Rescued in Raleigh: Defense keys USC win
USC offense fails to put game away, but Wolfpack offense can't get past swarm of talent
09/04/2009 12:01 AM
06/17/2011 3:05 PM
RALEIGH — Throughout the preseason, South Carolina assistant head coach Ellis Johnson marveled at the speed and athleticism of his young defense. What Johnson was less certain about was how the newcomers would respond to adversity.
Now he knows.
With the game in the balance Thursday night, the Gamecocks’ defense came up with a pair of key, fourth-quarter stops to turn back N.C. State in a hard-earned 7-3 victory before a crowd of 57,583 at Carter-Finley Stadium.
USC won its 10th consecutive season opener, although this one was much closer than last year’s 34-0 shutout of the Wolfpack in Columbia.
It marked USC’s first victory when scoring under 10 points since a 7-3 decision at Memphis State on Oct. 2, 1971.
When the Gamecocks’ offense and field goal unit failed to put the game away, the defense came through to push Steve Spurrier’s record to 19-1 in season-opening games.
Spurrier was grateful, giving the defense a standing ovation in the locker room and presenting game balls to a number of defensive players.
“Our defensive guys played their hearts out,” Spurrier said. “Played good, solid football.”
USC’s two defensive captains — linebacker Eric Norwood and defensive end Cliff Matthews — each had two sacks and were instrumental in keeping State quarterback Russell Wilson in check.
Wilson, the ACC’s offensive player of the year in 2008, had several scrambles where it looked like he was going to break off a long gain, only to be run down by Norwood, Matthews or linebacker Shaq Wilson.
Wilson, who replaced Rodney Paulk after Paulk sustained what is believed to be a season-ending knee injury, tied Norwood for the team high in tackles with eight stops in the most extensive action of his career.
USC sacked Wilson six times and held him to minus-17 yards rushing.
“We couldn’t get anything going,” N.C. State coach Tom O’Brien said. “And with our pass protection, we had Russell Wilson running around too much.”
USC defensive end Devin Taylor, a redshirt freshman from Beaufort who replaced the suspended Clifton Geathers, had a huge impact in his first career start. Taylor forced a fumble on N.C. State’s first play from scrimmage to set up USC’s lone touchdown, and later blocked a punt in Wolfpack territory.
A year after limiting State to 138 total yards and 10 first downs, USC’s defense nearly duplicated its performance by holding the Wolfpack to 133 yards and 11 first downs. And while his unit took a couple of personnel hits in the secondary, Johnson believes this year’s defense is faster than last year’s.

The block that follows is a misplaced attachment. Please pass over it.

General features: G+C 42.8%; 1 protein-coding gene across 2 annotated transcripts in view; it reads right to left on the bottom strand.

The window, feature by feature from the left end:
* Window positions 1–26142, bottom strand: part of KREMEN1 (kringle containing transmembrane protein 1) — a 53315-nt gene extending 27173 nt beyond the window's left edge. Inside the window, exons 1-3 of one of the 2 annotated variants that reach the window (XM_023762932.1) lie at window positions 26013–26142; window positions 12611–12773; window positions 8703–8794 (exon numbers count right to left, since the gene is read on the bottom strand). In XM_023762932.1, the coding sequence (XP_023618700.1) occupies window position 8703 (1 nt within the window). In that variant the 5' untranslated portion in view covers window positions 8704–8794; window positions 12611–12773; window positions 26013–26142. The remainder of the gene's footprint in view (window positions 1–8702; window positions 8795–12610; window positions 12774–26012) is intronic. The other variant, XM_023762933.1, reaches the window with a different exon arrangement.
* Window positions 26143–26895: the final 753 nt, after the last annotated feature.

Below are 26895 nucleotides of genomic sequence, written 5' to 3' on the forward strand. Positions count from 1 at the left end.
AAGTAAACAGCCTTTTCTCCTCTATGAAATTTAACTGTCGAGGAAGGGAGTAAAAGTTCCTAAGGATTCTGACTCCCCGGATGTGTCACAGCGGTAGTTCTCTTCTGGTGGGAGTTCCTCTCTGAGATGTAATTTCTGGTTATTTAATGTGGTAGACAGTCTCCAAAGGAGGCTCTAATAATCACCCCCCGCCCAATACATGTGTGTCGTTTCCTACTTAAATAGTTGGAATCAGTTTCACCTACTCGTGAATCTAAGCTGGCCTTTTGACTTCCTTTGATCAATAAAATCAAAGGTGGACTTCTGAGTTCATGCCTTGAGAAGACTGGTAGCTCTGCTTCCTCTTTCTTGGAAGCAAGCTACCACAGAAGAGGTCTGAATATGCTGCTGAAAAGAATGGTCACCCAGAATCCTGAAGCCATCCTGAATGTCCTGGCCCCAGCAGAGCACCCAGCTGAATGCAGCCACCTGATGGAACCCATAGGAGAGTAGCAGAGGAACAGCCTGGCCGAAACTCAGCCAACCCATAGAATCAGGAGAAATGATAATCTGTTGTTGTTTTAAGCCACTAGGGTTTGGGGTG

“Speed always helps,” Johnson said. “Recovery speed is something you can’t coach.”
USC clung to a four-point lead in the fourth quarter as a result of several missed scoring opportunities. A touchdown pass to Tori Gurley was nullified because of a pass interference call on Gurley, and the Gamecocks also blew two field goal chances — one on a bad snap and the other a missed 27-yard attempt by Spencer Lanning.
After the Wolfpack drove to the USC 38-yard line midway through the fourth quarter, defensive coordinator Lorenzo Ward and defensive line coach Brad Lawing told Spurrier they wanted a timeout. Defensive players caught their breaths, switched from a four-man to a three-man front, and held the Wolfpack to 2 yards on three plays after the timeout, forcing a punt.
But State had another shot after Rashard Smith’s 31-yard punt return gave the Wolfpack possession at midfield with 4:15 remaining. Wilson started to pick on USC freshman cornerback Stephon Gilmore, whose pass-interference penalty moved the ‘Pack to the 32-yard line.
Facing a fourth-and-11 four plays later, State took a timeout. Walking back on the field, USC defensive tackle Travian Robertson told Gilmore that Russell was going to come after him again.
“I got your back,” Gilmore told him.
As Wilson lofted a pass into the end zone for Jarvis Williams, Gilmore jumped up and pulled the ball away from Williams for a game-saving breakup.
Gilmore said he knew State would throw his way. “But I like stuff like that,” he said, “so I just had to make a big play on the ball.”
Big plays were the norm for a young defense that grew up a lot in the year’s first test.
Video highlights from the N.C. State and South Carolina game
Video by Travis Long/Raleigh News & Observer
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